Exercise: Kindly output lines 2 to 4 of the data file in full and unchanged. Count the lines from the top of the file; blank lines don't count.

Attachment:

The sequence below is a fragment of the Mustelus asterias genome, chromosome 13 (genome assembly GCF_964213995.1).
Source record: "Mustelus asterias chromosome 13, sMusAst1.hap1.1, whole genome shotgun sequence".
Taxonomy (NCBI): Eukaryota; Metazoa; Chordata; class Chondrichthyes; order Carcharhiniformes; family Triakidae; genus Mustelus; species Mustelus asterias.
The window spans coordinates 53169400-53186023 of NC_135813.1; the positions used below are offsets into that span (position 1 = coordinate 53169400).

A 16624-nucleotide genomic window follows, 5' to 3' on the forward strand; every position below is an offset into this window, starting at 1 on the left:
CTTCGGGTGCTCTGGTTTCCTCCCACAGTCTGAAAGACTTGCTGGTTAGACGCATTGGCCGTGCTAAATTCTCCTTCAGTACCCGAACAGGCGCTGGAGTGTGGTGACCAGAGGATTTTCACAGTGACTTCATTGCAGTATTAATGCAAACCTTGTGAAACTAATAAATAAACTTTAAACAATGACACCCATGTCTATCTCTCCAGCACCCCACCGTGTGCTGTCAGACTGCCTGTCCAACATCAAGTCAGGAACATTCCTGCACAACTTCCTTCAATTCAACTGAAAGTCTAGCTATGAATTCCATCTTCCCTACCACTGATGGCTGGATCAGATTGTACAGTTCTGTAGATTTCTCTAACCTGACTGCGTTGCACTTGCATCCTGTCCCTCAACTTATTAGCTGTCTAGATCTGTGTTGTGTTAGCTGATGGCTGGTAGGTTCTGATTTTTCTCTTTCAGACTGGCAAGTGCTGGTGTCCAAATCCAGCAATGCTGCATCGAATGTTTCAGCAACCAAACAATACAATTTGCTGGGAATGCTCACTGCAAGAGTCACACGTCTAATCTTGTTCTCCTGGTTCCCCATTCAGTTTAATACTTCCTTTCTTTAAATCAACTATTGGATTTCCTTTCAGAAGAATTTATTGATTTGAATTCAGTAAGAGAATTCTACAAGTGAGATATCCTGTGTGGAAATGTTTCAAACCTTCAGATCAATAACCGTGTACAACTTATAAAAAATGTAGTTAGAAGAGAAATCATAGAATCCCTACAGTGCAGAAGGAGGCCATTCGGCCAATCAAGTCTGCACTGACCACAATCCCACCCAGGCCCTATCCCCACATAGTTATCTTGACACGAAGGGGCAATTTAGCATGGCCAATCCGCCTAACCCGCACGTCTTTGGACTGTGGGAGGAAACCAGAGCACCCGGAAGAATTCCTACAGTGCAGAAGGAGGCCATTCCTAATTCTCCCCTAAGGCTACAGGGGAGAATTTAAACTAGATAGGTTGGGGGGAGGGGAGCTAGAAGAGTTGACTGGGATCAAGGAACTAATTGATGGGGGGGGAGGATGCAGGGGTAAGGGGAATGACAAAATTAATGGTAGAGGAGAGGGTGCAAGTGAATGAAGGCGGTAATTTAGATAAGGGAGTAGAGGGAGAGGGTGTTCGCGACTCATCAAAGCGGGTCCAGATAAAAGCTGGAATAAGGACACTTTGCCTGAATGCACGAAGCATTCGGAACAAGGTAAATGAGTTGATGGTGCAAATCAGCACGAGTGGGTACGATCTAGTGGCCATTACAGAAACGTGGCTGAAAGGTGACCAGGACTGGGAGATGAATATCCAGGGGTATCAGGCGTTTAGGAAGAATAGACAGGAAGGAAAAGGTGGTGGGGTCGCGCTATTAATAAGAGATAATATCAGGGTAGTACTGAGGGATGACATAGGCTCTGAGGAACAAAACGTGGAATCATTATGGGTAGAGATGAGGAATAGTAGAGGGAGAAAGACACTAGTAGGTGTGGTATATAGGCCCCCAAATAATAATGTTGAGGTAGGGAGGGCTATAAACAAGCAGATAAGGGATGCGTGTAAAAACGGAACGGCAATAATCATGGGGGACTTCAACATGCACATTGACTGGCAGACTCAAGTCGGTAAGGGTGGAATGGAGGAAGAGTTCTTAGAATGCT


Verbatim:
Source record: "Mustelus asterias chromosome 13, sMusAst1.hap1.1, whole genome shotgun sequence".
Taxonomy (NCBI): Eukaryota; Metazoa; Chordata; class Chondrichthyes; order Carcharhiniformes; family Triakidae; genus Mustelus; species Mustelus asterias.
The window spans coordinates 53169400-53186023 of NC_135813.1; the positions used below are offsets into that span (position 1 = coordinate 53169400).